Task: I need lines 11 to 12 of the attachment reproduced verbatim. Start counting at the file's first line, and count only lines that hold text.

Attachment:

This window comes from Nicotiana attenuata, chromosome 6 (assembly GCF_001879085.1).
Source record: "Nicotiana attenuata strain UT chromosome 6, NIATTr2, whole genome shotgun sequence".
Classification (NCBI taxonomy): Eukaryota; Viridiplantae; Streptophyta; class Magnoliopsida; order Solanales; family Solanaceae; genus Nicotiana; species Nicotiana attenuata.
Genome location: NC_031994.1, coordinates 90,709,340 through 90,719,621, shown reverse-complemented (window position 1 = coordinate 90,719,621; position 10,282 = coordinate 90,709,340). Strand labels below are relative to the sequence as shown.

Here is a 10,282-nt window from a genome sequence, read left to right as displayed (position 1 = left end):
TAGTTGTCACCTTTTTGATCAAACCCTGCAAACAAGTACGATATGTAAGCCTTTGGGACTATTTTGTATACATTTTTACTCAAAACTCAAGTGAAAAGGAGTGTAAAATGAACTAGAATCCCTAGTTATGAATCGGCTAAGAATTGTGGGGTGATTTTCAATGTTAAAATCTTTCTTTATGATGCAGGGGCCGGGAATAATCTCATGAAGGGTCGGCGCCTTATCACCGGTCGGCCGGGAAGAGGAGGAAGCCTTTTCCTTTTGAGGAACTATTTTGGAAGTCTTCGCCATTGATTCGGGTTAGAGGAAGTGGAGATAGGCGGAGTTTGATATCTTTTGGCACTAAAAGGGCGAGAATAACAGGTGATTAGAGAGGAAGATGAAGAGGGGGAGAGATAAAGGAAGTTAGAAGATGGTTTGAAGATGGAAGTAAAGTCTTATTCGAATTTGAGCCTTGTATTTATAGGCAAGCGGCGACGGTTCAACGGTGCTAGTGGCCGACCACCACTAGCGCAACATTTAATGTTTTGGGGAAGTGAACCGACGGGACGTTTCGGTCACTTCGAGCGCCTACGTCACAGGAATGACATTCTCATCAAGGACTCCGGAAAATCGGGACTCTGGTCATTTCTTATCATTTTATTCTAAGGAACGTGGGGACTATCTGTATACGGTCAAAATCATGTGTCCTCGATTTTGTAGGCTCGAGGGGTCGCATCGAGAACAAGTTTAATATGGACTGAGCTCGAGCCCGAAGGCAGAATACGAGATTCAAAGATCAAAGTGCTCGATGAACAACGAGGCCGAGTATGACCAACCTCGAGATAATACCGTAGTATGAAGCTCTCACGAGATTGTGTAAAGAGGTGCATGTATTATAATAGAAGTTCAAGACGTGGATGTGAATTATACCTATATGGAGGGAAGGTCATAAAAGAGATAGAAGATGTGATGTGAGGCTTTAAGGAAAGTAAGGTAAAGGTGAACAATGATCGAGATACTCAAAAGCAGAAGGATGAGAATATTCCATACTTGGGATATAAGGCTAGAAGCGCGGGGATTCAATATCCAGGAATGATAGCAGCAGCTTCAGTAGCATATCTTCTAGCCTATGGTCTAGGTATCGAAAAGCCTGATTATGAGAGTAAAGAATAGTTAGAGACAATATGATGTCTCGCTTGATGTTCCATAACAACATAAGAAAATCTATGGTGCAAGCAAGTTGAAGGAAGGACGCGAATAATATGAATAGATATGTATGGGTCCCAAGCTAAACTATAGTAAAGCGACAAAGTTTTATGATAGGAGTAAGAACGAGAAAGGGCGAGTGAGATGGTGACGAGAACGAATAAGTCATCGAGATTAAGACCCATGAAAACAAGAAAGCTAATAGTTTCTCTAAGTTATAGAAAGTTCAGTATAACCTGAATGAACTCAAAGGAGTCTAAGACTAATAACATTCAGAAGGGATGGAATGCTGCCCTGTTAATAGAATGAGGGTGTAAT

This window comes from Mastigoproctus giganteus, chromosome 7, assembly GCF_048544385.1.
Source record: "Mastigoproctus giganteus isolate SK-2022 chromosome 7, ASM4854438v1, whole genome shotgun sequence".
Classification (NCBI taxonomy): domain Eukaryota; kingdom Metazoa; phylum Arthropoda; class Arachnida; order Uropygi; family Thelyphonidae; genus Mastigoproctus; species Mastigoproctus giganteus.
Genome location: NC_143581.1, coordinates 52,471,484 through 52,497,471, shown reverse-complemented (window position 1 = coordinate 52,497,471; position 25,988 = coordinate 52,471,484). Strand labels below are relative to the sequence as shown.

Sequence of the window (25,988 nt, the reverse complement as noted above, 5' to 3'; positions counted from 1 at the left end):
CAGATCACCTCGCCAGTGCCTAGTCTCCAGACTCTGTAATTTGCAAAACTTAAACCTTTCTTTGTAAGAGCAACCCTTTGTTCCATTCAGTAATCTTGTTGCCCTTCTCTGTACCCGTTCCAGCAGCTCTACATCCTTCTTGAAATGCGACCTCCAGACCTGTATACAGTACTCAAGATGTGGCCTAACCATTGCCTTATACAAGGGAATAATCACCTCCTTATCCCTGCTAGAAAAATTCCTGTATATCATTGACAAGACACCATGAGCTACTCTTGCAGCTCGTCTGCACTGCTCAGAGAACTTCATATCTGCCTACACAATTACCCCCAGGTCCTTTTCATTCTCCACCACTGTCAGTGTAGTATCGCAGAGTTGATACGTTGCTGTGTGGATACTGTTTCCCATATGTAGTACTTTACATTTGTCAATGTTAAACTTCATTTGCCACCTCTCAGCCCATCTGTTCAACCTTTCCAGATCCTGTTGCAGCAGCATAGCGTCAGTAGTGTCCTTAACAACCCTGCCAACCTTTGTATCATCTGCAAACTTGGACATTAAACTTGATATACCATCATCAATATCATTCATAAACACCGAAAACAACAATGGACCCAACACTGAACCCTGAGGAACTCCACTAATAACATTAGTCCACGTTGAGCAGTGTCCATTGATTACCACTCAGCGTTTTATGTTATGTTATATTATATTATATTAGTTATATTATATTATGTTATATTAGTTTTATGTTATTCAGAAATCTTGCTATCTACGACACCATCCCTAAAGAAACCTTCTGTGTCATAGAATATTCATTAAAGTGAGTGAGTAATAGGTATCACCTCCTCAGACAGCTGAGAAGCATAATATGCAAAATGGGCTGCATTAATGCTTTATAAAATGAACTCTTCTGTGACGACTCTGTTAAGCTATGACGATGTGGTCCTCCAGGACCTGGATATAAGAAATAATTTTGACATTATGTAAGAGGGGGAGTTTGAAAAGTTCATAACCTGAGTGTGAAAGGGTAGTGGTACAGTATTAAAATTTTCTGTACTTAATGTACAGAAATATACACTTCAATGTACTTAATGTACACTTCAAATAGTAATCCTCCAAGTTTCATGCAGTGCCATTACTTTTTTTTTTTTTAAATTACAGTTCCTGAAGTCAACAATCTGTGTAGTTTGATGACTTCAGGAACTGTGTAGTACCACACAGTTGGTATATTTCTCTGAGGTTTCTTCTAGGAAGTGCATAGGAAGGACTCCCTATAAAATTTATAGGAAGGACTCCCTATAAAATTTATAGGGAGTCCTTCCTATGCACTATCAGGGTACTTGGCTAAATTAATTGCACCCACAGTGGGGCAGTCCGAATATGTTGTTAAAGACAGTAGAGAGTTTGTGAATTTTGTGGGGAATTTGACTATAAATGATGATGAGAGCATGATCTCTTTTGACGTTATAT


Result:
Sequence of the window (25,988 nt, the reverse complement as noted above, 5' to 3'; positions counted from 1 at the left end):
CAGATCACCTCGCCAGTGCCTAGTCTCCAGACTCTGTAATTTGCAAAACTTAAACCTTTCTTTGTAAGAGCAACCCTTTGTTCCATTCAGTAATCTTGTTGCCCTTCTCTGTACCCGTTCCAGCAGCTCTACATCCTTCTTGAAATGCGACCTCCAGACCTGTATACAGTACTCAAGATGTGGCCTAACCATTGCCTTATACAAGGGAATAATCACCTCCTTATCCCTGCTAGAAAAATTCCTGTATATCATTGACAAGACACCATGAGCTACTCTTGCAGCTCGTCTGCACTGCTCAGAGAACTTCATATCTGCCTACACAATTACCCCCAGGTCCTTTTCATTCTCCACCACTGTCAGTGTAGTATCGCAGAGTTGATACGTTGCTGTGTGGATACTGTTTCCCATATGTAGTACTTTACATTTGTCAATGTTAAACTTCATTTGCCACCTCTCAGCCCATCTGTTCAACCTTTCCAGATCCTGTTGCAGCAGCATAGCGTCAGTAGTGTCCTTAACAACCCTGCCAACCTTTGTATCATCTGCAAACTTGGACATTAAACTTGATATACCATCATCAATATCATTCATAAACACCGAAAACAACAATGGACCCAACACTGAACCCTGAGGAACTCCACTAATAACATTAGTCCACGTTGAGCAGTGTCCATTGATTACCACTCAGCGTTTTATGTTATGTTATATTATATTATATTAGTTATATTATATTATGTTATATTAGTTTTATGTTATTCAGAAATCTTGCTATCTACGACACCATCCCTAAAGAAACCTTCTGTGTCATAGAATATTCATTAAAGTGAGTGAGTAATAGGTATCACCTCCTCAGACAGCTGAGAAGCATAATATGCAAAATGGGCTGCATTAATGCTTTATAAAATGAACTCTTCTGTGACGACTCTGTTAAGCTATGACGATGTGGTCCTCCAGGACCTGGATATAAGAAATAATTTTGACATTATGTAAGAGGGGGAGTTTGAAAAGTTCATAACCTGAGTGTGAAAGGGTAGTGGTACAGTATTAAAATTTTCTGTACTTAATGTACAGAAATATACACTTCAATGTACTTAATGTACACTTCAAATAGTAATCCTCCAAGTTTCATGCAGTGCCATTACTTTTTTTTTTTTTAAATTACAGTTCCTGAAGTCAACAATCTGTGTAGTTTGATGACTTCAGGAACTGTGTAGTACCACACAGTTGGTATATTTCTCTGAGGTTTCTTCTAGGAAGTGCATAGGAAGGACTCCCTATAAAATTTATAGGAAGGACTCCCTATAAAATTTATAGGGAGTCCTTCCTATGCACTATCAGGGTACTTGGCTAAATTAATTGCACCCACAGTGGGGCAGTCCGAATATGTTGTTAAAGACAGTAGAGAGTTTGTGAATTTTGTGGGGAATTTGACTATAAATGATGATGAGAGCATGATCTCTTTTGACGTTATAT